Juan Pablo Luchetti, group account director at app specialist Mubaloo, was another to claim that "from a security point of view, Samsung are doing the right things" to address the enterprise market. But the key discussion for business IT decision makers will always be about software, he added.
"We hear customers mention Android a lot more than we hear them mention Samsung," he said. "But if you are a Fortune 500 company and are thinking of Android, Samsung is the only way."
The vendor's enterprise chief Long concluded that resellers need not see Samsung as a replacement for longer-standing vendor relationships, but as a partnership that offers something different and attractive.
"I am not suggesting that we are going to replace some of the big infrastructure manufacturers that they have worked with in the past, but we can bring something different to the table," he said. "There is a significant amount of investment to reinforce our B2B credentials and brand. We are in the fortunate position that a large percentage of the population is already using Samsung technology."
Android bites into Apple in 2013
Samsung's push to make a bigger impression in the B2B space comes after a year in which it stretched its lead over Apple as the world's biggest mobile phone maker, and made big gains to firmly establish itself as the iPad's major rival in the tablet sphere.
According to Gartner figures, in 2013 the Korean manufacturer shifted more than 444 million phones, including almost 300 million smartphones. These accounted for 24.6 per cent of all mobile sales, and 31 per cent of the smartphone market. The vendor grew its share of the smartphone space by seven tenths of a point, while major rival Apple's 150 million iPhone shipments meant its market share declined from 19.1 to 15.6 per cent. The total slice of the market accounted for by Android handsets jumped 12 points to 78.4 per cent, with Huawei, Lenovo and LG all also making gains at Apple's expense.
And the fruity vendor's hitherto complete dominance of the tablet arena was also put under far greater pressure last year, more Gartner stats reveal. In 2012 Apple - whose iPads constituted well over half of all worldwide tablet sales - was more than 45 percentage points clear of second-placed Samsung.
In 2013 the gap was narrowed to fewer than 17 points, with Apple's share declining to 36 per cent, while its closest rival increased its share to 19.1 per cent.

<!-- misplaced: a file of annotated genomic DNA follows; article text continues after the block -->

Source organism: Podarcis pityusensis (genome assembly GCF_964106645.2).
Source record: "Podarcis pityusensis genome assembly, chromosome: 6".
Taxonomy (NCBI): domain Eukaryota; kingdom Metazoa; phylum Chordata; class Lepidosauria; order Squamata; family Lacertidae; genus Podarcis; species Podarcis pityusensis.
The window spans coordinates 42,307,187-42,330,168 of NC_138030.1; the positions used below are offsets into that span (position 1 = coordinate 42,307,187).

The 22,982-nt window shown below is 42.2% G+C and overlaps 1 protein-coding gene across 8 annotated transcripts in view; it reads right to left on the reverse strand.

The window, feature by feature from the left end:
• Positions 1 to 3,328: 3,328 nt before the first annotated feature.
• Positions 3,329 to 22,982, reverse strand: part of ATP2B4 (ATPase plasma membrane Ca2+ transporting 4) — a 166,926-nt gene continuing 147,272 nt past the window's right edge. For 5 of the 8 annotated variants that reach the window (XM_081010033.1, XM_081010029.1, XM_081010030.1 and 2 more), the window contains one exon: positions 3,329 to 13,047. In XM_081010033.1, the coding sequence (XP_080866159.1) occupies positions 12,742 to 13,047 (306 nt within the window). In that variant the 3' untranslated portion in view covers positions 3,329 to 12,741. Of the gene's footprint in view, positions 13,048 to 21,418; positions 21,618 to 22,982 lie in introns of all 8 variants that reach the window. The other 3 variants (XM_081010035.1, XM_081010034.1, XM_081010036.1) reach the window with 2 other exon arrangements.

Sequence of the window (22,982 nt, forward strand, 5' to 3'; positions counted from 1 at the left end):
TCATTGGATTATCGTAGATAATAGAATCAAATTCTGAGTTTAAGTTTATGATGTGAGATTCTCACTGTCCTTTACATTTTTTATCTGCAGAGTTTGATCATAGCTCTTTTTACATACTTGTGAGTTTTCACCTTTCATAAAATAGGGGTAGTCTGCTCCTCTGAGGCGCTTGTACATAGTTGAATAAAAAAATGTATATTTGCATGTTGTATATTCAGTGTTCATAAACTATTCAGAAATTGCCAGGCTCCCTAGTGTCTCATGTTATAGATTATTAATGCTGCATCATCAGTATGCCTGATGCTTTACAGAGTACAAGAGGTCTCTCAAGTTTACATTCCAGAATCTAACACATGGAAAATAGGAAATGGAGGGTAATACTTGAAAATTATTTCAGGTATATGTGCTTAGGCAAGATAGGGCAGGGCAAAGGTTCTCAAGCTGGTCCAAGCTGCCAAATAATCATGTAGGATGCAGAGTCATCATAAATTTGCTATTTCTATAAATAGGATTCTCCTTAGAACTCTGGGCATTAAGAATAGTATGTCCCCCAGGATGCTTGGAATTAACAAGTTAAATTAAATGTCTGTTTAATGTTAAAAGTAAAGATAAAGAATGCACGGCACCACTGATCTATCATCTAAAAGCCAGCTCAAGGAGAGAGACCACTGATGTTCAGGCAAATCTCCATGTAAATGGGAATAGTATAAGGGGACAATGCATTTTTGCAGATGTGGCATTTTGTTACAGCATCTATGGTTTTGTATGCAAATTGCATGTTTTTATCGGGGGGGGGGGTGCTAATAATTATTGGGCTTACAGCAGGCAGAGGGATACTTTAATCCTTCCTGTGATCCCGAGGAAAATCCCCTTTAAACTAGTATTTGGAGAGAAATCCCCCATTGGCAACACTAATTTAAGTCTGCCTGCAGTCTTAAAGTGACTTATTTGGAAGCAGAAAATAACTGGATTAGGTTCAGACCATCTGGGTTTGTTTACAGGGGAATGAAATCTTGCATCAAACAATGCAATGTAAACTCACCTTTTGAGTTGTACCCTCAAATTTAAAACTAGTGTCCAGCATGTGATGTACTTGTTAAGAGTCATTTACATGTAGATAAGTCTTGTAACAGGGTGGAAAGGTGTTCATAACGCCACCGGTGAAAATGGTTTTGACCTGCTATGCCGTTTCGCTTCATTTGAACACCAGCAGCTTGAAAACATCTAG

Android devices now account for 61.9 per cent of the market, and Gartner research director Roberta Cozza claimed manufacturers will have to work increasingly hard to protect sales and profitability.
"As the Android tablet market becomes highly commoditised, in 2014 it will be critical for vendors to focus on device experience and meaningful technology and value, beyond just hardware and cost, to ensure brand loyalty and improved margins," she said.
The 2014 edition of the annual Brandz report from Millward Brown - which ranks the world's 100 most valuable brands - saw Samsung rise one spot to 29th, as its brand worth rose 20 per cent year on year to $25.9bn (£15.4bn). But it still lags a long way behind established enterprise tech giants Google, Apple, IBM, and Microsoft, who occupied the top four spots in the list. The search giant swooped ahead of Apple into the number-one position as its brand value soared 40 per cent to almost $160bn.
In addition to surrendering the top spot, Apple's brand value went backwards to the tune of 20 per cent, and now stands at $147.9bn. The report notes that Samsung had a good year in competing with its biggest rival in the device market.
"Samsung challenged Apple with its Galaxy smartphones," says the report.
"Operating on the Android platform, the phones have a larger screen than the iPhone and other features that Samsung successfully promotes.
"The company pre-empted Apple with the launch of wearable technology, the Samsung Galaxy Gear smartwatch that co-ordinates with Samsung phones and tablets."